Medicine or Malarkey: Do Home Remedies for Bee Stings Really Work?
With warmer weather comes more outdoor activities, and that brings more encounters with critters that might cause minor injury. Bees are a common summertime sight, buzzing around blooming shrubs and flowers. And this means that bee stings are common, too. Most bee stings do not require medical attention (unless an allergy is present). Many home remedies have arisen through the years – and these include toothpaste, meat tenderizer and Scope mouthwash. But do these actually work?
While some of the home remedies above have shown some anecdotal evidence of relief, your best bet is to use plain old ice to help soothe the sting and reduce swelling. You can also use hydrocortisone cream for the pain. For a little extra cooling relief, keep the cream in the refrigerator.
Sometimes prevention is the best remedy, avoiding the injury in the first place. Short of staying inside and wrapping yourself in bubble wrap, it’s nearly impossible to prevent all bee stings.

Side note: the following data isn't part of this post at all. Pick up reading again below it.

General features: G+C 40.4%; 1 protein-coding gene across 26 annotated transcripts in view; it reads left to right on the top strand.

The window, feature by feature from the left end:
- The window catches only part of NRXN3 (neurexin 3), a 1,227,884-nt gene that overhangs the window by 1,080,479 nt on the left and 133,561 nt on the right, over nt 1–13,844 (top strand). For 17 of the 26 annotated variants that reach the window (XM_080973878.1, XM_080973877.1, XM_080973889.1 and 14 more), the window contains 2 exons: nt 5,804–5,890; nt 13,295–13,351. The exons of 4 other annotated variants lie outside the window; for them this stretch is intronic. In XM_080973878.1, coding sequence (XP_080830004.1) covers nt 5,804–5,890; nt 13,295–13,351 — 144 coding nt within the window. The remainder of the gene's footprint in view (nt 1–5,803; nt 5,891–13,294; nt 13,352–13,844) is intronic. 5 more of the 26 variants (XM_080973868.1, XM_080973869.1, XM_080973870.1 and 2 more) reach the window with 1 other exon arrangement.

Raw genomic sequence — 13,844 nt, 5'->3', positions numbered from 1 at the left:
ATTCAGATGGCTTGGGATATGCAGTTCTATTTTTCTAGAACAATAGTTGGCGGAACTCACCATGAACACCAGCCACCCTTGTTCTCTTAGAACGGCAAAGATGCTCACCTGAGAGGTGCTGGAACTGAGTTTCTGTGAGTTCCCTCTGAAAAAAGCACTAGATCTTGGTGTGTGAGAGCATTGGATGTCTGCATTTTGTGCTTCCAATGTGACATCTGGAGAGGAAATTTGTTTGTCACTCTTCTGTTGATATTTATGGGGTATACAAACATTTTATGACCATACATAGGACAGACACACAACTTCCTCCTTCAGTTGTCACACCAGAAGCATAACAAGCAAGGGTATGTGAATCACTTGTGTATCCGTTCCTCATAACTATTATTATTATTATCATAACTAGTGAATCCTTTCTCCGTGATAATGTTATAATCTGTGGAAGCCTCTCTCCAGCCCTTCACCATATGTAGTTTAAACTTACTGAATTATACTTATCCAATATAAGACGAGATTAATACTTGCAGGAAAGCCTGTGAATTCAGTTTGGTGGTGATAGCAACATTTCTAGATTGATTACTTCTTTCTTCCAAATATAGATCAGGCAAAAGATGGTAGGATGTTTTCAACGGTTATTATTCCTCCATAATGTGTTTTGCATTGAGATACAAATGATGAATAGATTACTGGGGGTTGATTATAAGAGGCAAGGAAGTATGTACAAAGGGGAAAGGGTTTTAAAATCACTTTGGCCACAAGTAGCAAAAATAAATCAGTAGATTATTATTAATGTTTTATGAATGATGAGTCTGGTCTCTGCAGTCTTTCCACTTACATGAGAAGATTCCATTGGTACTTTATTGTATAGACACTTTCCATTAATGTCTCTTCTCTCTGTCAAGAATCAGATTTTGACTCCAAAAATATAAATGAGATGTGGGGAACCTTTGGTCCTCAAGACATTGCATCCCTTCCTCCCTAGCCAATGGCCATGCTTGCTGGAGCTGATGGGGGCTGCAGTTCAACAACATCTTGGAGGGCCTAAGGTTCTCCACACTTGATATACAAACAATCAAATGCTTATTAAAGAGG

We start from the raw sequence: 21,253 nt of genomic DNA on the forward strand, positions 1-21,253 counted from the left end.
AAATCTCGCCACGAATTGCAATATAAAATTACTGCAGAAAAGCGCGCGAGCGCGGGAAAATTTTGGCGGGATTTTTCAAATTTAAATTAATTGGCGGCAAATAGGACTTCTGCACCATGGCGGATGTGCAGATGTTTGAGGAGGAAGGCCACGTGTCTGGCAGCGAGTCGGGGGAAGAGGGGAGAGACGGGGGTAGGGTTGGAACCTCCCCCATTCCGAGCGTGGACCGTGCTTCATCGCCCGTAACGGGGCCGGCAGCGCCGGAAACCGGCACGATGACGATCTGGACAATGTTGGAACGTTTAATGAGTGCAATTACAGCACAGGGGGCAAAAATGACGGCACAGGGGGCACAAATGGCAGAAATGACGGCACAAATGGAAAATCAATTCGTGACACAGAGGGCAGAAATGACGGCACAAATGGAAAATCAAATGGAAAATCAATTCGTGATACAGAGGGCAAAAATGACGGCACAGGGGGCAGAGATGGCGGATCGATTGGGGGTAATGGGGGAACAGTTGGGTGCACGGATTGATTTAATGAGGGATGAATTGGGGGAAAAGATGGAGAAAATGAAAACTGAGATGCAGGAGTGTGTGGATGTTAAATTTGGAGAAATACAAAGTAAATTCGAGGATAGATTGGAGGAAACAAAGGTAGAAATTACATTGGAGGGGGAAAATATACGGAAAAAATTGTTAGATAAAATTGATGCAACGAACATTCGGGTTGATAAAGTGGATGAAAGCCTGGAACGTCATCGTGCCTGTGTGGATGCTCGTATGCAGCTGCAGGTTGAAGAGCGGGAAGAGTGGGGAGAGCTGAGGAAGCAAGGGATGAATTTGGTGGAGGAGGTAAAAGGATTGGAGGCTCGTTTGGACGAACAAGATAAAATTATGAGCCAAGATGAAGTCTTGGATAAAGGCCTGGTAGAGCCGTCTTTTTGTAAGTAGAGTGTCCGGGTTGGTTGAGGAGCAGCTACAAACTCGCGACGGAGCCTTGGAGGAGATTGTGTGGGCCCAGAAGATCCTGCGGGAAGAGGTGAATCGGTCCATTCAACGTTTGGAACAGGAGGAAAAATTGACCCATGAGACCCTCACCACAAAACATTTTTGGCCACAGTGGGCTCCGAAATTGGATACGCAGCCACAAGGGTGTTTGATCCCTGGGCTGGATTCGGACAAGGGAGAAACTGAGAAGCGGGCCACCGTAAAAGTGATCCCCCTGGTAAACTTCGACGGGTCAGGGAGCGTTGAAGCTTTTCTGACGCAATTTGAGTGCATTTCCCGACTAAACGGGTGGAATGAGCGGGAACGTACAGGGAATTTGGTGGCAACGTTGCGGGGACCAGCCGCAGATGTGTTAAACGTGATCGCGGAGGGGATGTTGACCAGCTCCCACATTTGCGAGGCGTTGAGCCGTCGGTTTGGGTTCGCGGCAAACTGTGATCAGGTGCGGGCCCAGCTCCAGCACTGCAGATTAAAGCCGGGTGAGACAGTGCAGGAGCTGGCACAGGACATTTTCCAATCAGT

Here are some tips to help you avoid stings while still enjoying the outdoors:
- Take care when drinking sweet beverages outside. Wide, open cups may be your best option because you can see if a bee is in them. Inspect cans and straws before drinking from them.
- Tightly cover food containers and trash cans.
- Clear away garbage, fallen fruit, and dog or other animal feces (flies can attract stinging insects).
- Wear closed-toe shoes when walking outside.
- Don’t wear bright colors or floral prints, which can attract bees.
- Don’t wear loose clothing, which can trap bees between the cloth and your skin.
- When driving, keep your windows rolled up.
- Be careful when mowing the lawn or trimming vegetation, activities that might arouse insects in a beehive or wasp nest.
- Have hives and nests near your home removed by a professional.
People with bee sting allergies can experience more than just pain and swelling. For these folks, a bee sting can lead to anaphylaxis, and even death in severe cases. If you are unsure about bee sting allergies, you might consider getting tested by an allergy specialist. A primary care physician or a CareSpot center can treat non-life-threatening allergy symptoms (NOTE: always call 911 if anaphylaxis is present) and advise you of testing options available with a specialist if needed. For those with known bee sting allergies, it is vital to carry an epinephrine auto-injector (commonly known by the brand name EpiPen) with you at all times. Alert others to your condition so they can help if a bee sting issue should arise.